I was born in ’72 when he was releasing some of those first big albums, when he was all over the radio. I was a big music fan and the more I studied music, the more I realized how his writing, his singing and playing were so far different from everything else. I still use him as a reference point when I’m writing my music, and obviously for my own enjoyment. I’ll use something like the structure if I’m trying to come up with something from scratch, just to see what he did and see what kind of inspiration and insight I get from it.
What’s special or unique about the way he composed songs?
The biggest thing is his use of chord progressions, and the way he put melodies over them so they sound so beautiful. A song like “You Are the Sunshine of My Life, ” it has a very simple sounding chord progression, but there’s a lot going on there, and it’s deceptive in how it’s put together. Being able to get the feel down of his songs is the toughest part of playing them. The rhythm of a song like “Superstition, ” everybody plays it but almost nobody gets it right.
When you see him, what do you hope he plays?
I almost don’t care. Any of it. I’ll love every song that could possibly come up in a concert like that. There are certain artists who every song they play is something that you love, and you realize that what you’re hearing was a No. 1 hit at one time. And with him it just won’t end. He’s my favorite artist of all time.
Nakia Reynoso, rock/R&B singer, competitor on NBC’s `The Voice’
When did Stevie Wonder first matter to you?
It happened when I was a kid listening to the radio and those ’80s pop hits like “I Just Called to Say I Love You” and “Part Time Lover.” I remember at that time I was so stunned by his voice and just tuned in on it. In high school I got some anthology of his work, and all the early music on there blew my mind because he was so dedicated to his ideas and what he does. When you look at the arc of his career, you see moments where he’s dedicated to putting out this pop product that is still very good, and other times where he’s only worried about making himself happy and doing what he’s inspired by.
Can you explain how intricate lots of Stevie Wonder songs are?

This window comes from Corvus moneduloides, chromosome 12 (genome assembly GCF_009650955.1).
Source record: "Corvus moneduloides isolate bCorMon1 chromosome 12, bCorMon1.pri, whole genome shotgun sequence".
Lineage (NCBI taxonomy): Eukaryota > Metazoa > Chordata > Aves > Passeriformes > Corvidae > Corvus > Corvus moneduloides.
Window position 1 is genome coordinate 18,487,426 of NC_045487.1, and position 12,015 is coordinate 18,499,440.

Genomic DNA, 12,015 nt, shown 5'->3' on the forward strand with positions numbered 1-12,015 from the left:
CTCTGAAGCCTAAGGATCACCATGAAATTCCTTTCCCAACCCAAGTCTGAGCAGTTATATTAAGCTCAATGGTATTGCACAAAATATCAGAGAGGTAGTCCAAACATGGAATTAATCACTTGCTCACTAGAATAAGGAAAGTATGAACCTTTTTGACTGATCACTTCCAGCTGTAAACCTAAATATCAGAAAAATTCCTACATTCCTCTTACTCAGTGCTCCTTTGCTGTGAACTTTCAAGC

It seems like a lot of people overlook that just listening to him. For a long time my band did “Signed, Sealed, Delivered” and the cadence of that song is so tough. Or to sing something like “Sir Duke” . . . you just have to be on the very top of your game, but when you get it, it feels so great. If you’re going to sing one of those early period songs where the choruses are so driving, you have to have a group behind you that is strong enough to have an amazing rhythmic pocket. That’s what does it, and if you don’t have that, then forget it.
You saw him live recently in Hollywood. What should people expect?
It was my first time seeing him live and it was fantastic. That’s the only word for it. When he kicked into “Superstition” and “Higher Ground” it was like 18,000 people had been taken to another planet all at once. People who see him at ACL are in for a legendary performance.
Joe Woullard, baritone sax player for Hard Proof and Black Joe Lewis
What does Stevie mean to you?
He’s one of the greatest ever as a player, writer and a composer, and there aren’t many people who have done so many things in so many areas. He was the first to bring that heavy funk and Afrobeat and gospel influences into popular music. He introduced me to a lot of that, and as I get more into African music and artists like Fela Kuti, I’d find things that reminded me of what I’d heard on “Higher Ground, ” like those triplet rhythms versus a regular 4/4 (rock) beat. You can say that his popular music was never dumb, and that’s a compliment. He never confined himself to one genre or approach, and as he became more successful, he brought more things in, even though lots of people told him there’s no way he could make a pop song out of something like “Sir Duke, ” which has these long, Duke Ellington-style solos.
I have a strong affection for “As” because it has such an unusual structure, it’s long and it just goes into a jam. It feels like an emotional high on that album (“Songs in the Key of Life”), like he’s giving his pledge to someone special, and if you were the recipient of those words, you’d feel pretty great.